Have you ever heard the expression, ‘no friends in business’?
It’s an oldie but a goodie.
This is the attitude you should bring when considering buying property with a friend.
Many good friendships have gone under the bus, and lots of people have taken a bullet to their credit rating by not giving this decision adequate thought.
So what are the risks involved with co-ownership, especially when you purchase with a friend?
What if one owner wants to sell?
One of the biggest problems with co-ownership is when one owner decides they want to sell the property, but the other owners don’t agree.
This often ends up in court, and the process can be costly and upsetting for everyone. And needless to say – the friendship probably won’t survive.
Buying could be harder in the future.
It might seem like the dream scenario to invest now with your best friend.
But if you decide in a few years to purchase a home to live in, the lender will assess your financial commitments based on the whole loan for the first property, not just the portion that you agreed to cover.
This could make it very difficult for you to get another loan.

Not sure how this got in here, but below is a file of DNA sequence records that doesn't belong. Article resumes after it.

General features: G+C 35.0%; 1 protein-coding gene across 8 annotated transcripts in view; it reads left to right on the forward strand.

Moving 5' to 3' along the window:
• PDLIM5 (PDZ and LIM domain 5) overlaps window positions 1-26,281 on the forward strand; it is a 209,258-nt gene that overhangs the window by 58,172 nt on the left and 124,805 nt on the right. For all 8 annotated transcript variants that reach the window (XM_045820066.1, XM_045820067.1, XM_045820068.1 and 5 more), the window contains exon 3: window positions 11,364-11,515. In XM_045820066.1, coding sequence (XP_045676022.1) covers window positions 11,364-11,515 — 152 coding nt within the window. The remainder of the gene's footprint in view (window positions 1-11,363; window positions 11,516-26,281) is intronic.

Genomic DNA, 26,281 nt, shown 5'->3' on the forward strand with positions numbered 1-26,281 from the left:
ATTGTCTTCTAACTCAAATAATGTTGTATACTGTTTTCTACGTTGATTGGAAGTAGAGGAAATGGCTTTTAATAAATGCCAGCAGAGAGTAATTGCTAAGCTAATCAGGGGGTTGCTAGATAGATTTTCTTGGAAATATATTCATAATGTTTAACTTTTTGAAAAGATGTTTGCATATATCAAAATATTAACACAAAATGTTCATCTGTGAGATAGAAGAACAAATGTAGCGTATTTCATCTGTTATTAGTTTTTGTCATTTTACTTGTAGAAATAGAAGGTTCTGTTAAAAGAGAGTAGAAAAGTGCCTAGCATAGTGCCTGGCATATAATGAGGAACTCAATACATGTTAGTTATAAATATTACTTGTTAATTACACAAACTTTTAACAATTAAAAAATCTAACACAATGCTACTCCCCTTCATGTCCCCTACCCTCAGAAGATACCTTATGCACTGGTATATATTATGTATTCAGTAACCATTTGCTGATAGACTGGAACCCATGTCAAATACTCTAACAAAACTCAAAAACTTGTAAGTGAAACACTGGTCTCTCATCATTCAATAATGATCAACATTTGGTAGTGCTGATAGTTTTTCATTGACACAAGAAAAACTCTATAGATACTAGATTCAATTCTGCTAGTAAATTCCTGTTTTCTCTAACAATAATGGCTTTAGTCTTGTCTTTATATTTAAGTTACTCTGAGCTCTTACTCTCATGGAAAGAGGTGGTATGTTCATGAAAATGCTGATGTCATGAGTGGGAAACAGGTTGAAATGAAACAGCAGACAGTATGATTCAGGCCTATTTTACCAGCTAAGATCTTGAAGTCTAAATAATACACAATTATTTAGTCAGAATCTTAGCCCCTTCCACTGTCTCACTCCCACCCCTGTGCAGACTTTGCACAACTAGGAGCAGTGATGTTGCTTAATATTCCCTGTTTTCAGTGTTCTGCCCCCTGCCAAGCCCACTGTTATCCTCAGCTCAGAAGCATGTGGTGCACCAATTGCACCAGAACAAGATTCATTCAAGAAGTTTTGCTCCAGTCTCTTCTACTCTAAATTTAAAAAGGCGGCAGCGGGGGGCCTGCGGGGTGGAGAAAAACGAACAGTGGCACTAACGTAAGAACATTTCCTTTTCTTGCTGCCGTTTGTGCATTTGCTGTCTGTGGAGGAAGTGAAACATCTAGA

You could be left holding the baby.
If something happens and your friend is unable to make their repayments, you could be left in the difficult situation of repaying the entire loan by yourself.
Coupled with your other living expenses, you might not be in a position to cover the whole amount yourself.
But there are some ways that you can reduce the risk, if you are keen to purchase property with a friend:
1) Put a legal will in place. It’s important to make arrangements for what will happen to your assets if you pass away or become incapacitated.
2) Draw up a co-ownership agreement. If you can think about any issues that might possibly come up in the future, and have an agreement in place to solve them, you’re less likely to wind up in court trying to work things out.
3) Choose the right structure – tenants in common, or joint tenants. Tenants in common can own a different portion of the property, and they need to specify in their will who will inherit their portion if they die. Joint tenants jointly and equally own the property, and if one person dies, their share automatically goes to the other(s) regardless of the instructions in their will.
4) Choose the right person. It’s important to discuss your financial goals and values before you enter into this sort of arrangement. You need to feel comfortable knowing that your friend will be financially secure enough to keep up their end of the bargain – otherwise you might be left trying to cover the repayments alone.
It’s important to think about your own relationships as well, if your partner is keen for you to buy a house together next year, you might want to think about how this first investment might impact your borrowing power.